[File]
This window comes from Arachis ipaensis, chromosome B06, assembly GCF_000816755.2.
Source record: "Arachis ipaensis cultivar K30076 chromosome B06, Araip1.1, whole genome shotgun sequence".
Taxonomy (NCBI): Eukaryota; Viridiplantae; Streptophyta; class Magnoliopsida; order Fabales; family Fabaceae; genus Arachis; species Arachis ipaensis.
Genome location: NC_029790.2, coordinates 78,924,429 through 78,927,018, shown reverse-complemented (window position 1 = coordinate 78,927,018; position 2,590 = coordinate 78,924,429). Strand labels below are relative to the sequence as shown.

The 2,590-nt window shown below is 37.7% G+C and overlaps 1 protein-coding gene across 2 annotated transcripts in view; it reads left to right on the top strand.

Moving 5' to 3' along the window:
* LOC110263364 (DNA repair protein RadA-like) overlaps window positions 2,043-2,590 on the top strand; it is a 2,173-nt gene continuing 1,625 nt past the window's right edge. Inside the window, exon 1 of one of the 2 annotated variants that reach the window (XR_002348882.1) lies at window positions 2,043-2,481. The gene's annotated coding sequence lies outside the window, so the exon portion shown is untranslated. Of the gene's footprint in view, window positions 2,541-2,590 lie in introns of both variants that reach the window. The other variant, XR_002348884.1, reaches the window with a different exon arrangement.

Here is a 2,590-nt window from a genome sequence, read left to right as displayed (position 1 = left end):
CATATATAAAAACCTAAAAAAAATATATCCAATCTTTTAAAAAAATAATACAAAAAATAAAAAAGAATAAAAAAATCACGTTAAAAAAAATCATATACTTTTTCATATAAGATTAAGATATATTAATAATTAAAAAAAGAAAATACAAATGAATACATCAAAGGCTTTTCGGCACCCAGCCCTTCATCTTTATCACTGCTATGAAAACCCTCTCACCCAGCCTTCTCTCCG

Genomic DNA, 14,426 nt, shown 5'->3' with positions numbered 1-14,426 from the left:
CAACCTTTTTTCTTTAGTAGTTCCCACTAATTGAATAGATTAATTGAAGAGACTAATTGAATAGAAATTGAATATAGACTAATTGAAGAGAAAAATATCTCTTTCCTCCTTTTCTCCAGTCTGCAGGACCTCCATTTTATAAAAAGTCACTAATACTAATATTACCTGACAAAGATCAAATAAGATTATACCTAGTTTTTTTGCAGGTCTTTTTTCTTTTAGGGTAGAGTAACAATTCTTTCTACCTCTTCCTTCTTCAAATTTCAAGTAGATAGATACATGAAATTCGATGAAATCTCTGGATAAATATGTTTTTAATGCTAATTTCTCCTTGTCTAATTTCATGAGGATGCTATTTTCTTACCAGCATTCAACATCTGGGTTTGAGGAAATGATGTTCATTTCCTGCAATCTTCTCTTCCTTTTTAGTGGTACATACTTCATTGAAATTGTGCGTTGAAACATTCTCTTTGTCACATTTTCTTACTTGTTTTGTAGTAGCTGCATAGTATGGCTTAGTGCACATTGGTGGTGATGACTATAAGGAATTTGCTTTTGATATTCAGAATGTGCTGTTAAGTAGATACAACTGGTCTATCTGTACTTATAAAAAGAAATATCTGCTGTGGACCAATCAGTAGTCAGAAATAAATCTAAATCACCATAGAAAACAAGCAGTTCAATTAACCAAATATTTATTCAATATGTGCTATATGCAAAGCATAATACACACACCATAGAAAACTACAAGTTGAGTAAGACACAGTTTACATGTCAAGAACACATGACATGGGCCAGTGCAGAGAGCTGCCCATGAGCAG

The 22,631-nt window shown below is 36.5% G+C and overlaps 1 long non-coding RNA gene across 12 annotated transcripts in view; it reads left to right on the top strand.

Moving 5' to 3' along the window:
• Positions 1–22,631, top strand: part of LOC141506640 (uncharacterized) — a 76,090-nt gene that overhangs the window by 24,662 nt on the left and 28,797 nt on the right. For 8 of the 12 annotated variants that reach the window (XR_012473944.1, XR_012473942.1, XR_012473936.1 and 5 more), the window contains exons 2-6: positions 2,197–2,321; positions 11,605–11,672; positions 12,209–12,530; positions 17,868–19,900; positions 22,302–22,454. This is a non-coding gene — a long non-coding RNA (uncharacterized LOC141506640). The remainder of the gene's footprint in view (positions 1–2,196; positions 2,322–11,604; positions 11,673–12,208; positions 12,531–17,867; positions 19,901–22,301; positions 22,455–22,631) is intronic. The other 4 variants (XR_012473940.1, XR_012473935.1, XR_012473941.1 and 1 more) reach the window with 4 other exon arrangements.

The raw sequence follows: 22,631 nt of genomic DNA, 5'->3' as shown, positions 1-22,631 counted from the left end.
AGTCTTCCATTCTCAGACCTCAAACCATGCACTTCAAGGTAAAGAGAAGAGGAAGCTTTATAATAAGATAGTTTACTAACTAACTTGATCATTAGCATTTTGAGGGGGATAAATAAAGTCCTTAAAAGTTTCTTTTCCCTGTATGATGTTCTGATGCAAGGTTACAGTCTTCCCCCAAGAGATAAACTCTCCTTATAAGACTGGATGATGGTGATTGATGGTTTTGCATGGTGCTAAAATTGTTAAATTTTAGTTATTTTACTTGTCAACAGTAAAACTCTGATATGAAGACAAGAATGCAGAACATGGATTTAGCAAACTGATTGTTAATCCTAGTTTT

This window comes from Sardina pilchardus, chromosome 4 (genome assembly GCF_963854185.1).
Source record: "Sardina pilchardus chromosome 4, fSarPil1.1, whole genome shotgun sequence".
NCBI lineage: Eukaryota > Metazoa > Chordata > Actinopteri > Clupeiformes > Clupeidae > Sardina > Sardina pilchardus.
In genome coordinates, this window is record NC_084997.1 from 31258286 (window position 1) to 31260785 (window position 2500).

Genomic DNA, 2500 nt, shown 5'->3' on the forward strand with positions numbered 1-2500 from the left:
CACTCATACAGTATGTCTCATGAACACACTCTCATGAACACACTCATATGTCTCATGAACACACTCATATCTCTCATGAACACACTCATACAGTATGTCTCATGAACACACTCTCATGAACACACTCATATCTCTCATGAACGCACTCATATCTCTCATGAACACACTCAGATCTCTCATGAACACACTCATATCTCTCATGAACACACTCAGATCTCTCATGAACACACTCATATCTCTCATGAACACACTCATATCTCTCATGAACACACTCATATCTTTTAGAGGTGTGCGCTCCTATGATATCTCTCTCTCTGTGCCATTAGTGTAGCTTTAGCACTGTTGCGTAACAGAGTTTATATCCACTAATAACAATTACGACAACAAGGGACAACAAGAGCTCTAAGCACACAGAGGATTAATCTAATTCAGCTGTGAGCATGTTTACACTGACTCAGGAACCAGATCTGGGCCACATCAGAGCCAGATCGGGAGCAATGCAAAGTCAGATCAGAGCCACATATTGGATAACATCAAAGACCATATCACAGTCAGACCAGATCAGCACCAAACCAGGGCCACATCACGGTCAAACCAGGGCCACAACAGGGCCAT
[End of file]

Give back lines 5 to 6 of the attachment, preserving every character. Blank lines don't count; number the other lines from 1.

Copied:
The 2,590-nt window shown below is 37.7% G+C and overlaps 1 protein-coding gene across 2 annotated transcripts in view; it reads left to right on the top strand.

Moving 5' to 3' along the window: